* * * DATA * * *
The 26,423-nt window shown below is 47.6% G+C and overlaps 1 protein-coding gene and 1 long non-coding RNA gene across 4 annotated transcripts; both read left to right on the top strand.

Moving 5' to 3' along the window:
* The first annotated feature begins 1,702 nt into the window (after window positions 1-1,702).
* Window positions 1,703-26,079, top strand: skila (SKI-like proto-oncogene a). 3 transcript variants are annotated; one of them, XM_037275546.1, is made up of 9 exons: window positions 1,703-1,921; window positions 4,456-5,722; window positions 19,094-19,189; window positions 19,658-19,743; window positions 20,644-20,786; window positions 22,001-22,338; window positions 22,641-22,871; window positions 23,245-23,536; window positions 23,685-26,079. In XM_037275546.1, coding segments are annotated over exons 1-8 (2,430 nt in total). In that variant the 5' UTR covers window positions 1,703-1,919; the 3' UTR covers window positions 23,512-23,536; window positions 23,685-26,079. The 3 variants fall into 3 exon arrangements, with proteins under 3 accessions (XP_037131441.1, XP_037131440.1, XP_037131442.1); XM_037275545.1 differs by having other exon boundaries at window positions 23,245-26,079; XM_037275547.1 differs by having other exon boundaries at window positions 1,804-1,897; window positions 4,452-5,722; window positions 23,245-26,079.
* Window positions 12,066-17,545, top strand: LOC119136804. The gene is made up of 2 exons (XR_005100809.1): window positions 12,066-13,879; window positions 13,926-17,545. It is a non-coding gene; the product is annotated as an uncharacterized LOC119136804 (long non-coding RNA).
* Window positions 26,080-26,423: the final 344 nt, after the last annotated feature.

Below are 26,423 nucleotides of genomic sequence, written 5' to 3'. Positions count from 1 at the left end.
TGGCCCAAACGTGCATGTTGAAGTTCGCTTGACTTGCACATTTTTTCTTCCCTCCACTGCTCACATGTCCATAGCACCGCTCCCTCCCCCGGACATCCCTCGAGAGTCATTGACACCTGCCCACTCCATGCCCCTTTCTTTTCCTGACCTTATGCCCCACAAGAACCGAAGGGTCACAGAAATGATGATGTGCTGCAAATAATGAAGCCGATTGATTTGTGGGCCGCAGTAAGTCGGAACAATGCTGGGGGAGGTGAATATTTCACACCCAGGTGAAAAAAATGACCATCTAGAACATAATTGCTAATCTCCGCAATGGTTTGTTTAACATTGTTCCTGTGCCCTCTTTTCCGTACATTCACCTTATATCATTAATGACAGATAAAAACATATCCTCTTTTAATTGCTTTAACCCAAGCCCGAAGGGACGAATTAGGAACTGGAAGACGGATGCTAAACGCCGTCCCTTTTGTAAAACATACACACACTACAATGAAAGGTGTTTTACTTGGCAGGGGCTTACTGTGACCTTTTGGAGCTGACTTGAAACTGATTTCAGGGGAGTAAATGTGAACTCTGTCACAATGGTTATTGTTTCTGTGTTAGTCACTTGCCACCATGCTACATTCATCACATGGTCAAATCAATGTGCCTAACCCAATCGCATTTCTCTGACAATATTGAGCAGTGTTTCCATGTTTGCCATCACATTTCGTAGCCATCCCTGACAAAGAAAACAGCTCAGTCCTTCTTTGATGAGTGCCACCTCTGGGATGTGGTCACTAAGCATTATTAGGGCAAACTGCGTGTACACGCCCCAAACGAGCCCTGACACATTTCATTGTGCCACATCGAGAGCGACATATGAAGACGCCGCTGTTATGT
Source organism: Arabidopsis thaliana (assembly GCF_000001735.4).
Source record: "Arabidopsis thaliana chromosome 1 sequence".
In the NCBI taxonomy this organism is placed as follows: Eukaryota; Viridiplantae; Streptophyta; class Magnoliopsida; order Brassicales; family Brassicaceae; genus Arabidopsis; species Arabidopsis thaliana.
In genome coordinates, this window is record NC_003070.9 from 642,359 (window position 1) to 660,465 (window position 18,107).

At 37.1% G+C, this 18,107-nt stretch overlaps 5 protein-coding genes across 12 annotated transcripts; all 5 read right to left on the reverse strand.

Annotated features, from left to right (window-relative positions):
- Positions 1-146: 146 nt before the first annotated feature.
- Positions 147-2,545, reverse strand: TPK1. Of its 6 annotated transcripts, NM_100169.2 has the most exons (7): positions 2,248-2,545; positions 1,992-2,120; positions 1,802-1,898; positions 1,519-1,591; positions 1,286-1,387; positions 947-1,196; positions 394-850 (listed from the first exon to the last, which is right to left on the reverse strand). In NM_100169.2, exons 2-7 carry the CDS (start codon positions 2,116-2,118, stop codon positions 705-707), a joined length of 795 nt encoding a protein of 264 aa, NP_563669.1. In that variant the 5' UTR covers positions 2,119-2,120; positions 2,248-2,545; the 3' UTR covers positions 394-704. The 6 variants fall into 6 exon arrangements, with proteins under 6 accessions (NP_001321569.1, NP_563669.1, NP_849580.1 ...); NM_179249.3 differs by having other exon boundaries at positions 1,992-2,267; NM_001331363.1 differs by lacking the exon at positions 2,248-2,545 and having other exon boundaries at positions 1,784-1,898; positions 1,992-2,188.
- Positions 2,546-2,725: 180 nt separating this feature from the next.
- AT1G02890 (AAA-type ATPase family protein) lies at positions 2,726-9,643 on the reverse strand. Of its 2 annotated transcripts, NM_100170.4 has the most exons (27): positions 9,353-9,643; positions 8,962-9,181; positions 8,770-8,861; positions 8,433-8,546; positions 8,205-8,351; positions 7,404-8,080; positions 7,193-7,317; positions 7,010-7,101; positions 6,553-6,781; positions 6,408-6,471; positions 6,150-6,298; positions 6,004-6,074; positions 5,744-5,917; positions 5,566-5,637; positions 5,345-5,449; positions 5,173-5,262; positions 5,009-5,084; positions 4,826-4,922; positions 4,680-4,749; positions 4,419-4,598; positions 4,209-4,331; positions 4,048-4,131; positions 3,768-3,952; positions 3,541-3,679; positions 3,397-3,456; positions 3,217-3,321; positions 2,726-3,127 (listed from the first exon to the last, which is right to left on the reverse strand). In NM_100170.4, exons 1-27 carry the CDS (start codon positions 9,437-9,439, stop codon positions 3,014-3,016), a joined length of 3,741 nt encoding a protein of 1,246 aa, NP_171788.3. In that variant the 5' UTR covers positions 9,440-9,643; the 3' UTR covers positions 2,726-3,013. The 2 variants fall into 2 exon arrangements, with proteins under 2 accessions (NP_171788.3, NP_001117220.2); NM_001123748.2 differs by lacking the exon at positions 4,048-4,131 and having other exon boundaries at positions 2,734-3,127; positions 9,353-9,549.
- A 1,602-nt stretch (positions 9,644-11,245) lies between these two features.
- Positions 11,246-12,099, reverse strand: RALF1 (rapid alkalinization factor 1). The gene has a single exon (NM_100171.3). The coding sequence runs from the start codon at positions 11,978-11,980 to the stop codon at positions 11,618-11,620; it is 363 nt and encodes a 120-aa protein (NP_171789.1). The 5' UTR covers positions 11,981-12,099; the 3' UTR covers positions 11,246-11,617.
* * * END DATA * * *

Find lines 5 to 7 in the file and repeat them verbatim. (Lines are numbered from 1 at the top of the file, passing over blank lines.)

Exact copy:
* Window positions 12,066-17,545, top strand: LOC119136804. The gene is made up of 2 exons (XR_005100809.1): window positions 12,066-13,879; window positions 13,926-17,545. It is a non-coding gene; the product is annotated as an uncharacterized LOC119136804 (long non-coding RNA).
* Window positions 26,080-26,423: the final 344 nt, after the last annotated feature.

Below are 26,423 nucleotides of genomic sequence, written 5' to 3'. Positions count from 1 at the left end.